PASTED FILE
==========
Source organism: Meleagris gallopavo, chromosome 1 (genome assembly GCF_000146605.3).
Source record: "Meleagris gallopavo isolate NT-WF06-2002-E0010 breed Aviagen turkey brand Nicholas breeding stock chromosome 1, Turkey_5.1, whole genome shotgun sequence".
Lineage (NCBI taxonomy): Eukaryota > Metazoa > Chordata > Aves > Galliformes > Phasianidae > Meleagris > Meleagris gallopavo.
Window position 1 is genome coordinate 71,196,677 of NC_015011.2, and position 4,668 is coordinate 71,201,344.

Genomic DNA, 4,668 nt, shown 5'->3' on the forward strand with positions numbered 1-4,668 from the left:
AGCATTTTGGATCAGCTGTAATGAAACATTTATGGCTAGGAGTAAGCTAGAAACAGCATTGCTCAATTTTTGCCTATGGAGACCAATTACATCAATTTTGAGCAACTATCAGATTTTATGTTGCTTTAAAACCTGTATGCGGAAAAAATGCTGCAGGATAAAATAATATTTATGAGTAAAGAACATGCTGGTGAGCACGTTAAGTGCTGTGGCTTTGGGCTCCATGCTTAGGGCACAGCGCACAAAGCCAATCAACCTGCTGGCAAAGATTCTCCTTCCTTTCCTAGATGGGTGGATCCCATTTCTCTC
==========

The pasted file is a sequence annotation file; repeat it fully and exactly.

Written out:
Source organism: Meleagris gallopavo, chromosome 1 (genome assembly GCF_000146605.3).
Source record: "Meleagris gallopavo isolate NT-WF06-2002-E0010 breed Aviagen turkey brand Nicholas breeding stock chromosome 1, Turkey_5.1, whole genome shotgun sequence".
Lineage (NCBI taxonomy): Eukaryota > Metazoa > Chordata > Aves > Galliformes > Phasianidae > Meleagris > Meleagris gallopavo.
Window position 1 is genome coordinate 71,196,677 of NC_015011.2, and position 4,668 is coordinate 71,201,344.

Genomic DNA, 4,668 nt, shown 5'->3' on the forward strand with positions numbered 1-4,668 from the left:
AGCATTTTGGATCAGCTGTAATGAAACATTTATGGCTAGGAGTAAGCTAGAAACAGCATTGCTCAATTTTTGCCTATGGAGACCAATTACATCAATTTTGAGCAACTATCAGATTTTATGTTGCTTTAAAACCTGTATGCGGAAAAAATGCTGCAGGATAAAATAATATTTATGAGTAAAGAACATGCTGGTGAGCACGTTAAGTGCTGTGGCTTTGGGCTCCATGCTTAGGGCACAGCGCACAAAGCCAATCAACCTGCTGGCAAAGATTCTCCTTCCTTTCCTAGATGGGTGGATCCCATTTCTCTC